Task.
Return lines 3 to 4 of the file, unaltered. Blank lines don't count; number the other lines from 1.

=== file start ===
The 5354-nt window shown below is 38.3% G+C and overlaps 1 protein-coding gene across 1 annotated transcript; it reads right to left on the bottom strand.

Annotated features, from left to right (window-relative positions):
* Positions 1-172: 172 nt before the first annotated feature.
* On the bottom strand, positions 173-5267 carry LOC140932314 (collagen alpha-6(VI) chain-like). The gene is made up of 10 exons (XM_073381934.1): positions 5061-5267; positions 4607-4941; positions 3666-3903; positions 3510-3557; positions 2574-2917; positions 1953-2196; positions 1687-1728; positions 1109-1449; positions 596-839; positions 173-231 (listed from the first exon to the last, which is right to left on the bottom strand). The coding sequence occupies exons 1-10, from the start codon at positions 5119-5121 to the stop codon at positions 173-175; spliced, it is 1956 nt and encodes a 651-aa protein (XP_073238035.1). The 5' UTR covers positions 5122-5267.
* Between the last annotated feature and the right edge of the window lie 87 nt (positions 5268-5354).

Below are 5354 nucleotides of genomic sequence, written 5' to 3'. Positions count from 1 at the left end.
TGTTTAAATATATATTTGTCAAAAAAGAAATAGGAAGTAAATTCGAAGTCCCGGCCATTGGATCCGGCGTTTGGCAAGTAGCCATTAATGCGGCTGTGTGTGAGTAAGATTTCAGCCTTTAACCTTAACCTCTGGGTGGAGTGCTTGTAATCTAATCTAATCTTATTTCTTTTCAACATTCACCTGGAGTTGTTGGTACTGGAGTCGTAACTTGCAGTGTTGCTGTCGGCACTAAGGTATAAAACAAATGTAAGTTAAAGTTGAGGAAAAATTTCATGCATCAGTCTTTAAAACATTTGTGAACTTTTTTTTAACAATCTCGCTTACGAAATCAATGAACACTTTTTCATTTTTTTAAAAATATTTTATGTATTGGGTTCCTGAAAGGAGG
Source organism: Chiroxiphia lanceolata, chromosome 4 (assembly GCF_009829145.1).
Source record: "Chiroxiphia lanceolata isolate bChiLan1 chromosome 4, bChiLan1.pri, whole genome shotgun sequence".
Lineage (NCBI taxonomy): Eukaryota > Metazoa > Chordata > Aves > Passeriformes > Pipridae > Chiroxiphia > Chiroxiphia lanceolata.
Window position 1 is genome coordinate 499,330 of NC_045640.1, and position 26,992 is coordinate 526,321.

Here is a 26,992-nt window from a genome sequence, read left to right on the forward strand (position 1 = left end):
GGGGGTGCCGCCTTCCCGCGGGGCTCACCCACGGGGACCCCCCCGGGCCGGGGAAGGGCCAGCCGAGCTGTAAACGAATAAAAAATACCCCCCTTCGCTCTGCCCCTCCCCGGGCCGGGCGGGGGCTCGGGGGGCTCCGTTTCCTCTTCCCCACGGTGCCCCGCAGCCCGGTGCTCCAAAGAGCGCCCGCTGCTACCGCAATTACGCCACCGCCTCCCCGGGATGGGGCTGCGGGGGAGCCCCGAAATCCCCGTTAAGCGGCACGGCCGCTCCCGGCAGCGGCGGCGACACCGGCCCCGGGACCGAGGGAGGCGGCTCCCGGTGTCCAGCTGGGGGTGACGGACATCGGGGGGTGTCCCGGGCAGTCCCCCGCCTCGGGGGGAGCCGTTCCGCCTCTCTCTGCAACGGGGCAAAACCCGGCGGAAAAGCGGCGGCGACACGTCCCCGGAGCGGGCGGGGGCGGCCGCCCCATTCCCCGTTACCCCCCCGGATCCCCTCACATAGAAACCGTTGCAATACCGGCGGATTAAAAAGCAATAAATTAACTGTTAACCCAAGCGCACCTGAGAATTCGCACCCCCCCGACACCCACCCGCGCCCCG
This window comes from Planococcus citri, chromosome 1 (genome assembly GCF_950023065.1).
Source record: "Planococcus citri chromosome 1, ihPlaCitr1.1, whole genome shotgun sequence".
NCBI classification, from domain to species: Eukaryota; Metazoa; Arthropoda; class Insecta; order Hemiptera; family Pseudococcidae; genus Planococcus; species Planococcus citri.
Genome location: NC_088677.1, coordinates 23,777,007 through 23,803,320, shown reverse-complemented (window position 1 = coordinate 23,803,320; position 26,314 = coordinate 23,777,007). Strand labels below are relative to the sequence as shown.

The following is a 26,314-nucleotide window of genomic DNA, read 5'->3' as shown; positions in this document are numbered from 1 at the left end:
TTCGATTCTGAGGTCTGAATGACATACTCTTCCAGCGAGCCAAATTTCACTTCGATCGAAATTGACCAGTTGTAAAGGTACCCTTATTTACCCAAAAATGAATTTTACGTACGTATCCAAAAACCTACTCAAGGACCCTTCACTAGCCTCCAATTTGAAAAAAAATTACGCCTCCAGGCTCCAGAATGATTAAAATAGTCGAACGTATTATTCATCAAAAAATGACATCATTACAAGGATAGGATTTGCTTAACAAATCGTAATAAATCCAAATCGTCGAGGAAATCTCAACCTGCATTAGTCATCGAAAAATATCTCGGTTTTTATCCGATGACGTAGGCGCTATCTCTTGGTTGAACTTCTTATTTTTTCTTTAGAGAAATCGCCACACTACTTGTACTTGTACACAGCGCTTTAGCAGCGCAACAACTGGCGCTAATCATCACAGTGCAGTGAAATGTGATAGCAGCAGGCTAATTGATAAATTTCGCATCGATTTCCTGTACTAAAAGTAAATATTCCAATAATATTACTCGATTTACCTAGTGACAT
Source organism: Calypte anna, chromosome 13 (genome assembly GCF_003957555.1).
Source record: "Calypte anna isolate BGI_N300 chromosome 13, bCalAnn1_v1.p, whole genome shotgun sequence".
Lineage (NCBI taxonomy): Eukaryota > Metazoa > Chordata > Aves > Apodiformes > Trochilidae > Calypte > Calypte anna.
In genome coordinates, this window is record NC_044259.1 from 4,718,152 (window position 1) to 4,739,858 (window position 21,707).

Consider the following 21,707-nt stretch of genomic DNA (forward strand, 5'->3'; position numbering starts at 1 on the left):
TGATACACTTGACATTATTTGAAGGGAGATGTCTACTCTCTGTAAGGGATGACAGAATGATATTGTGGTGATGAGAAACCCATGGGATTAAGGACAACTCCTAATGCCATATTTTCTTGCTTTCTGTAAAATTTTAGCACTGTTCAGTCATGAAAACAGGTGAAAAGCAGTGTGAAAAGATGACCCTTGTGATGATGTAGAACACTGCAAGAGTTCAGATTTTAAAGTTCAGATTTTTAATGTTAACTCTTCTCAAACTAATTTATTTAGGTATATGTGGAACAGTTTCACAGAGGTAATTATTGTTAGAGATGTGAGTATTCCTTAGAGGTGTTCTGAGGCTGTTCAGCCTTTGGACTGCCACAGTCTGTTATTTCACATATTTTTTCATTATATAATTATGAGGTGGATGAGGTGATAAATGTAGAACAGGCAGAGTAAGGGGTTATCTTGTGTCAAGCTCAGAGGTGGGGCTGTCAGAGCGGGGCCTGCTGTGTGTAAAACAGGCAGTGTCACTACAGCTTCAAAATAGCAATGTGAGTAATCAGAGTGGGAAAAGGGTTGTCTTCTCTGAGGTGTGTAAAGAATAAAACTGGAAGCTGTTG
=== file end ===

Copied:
* Positions 1-172: 172 nt before the first annotated feature.
* On the bottom strand, positions 173-5267 carry LOC140932314 (collagen alpha-6(VI) chain-like). The gene is made up of 10 exons (XM_073381934.1): positions 5061-5267; positions 4607-4941; positions 3666-3903; positions 3510-3557; positions 2574-2917; positions 1953-2196; positions 1687-1728; positions 1109-1449; positions 596-839; positions 173-231 (listed from the first exon to the last, which is right to left on the bottom strand). The coding sequence occupies exons 1-10, from the start codon at positions 5119-5121 to the stop codon at positions 173-175; spliced, it is 1956 nt and encodes a 651-aa protein (XP_073238035.1). The 5' UTR covers positions 5122-5267.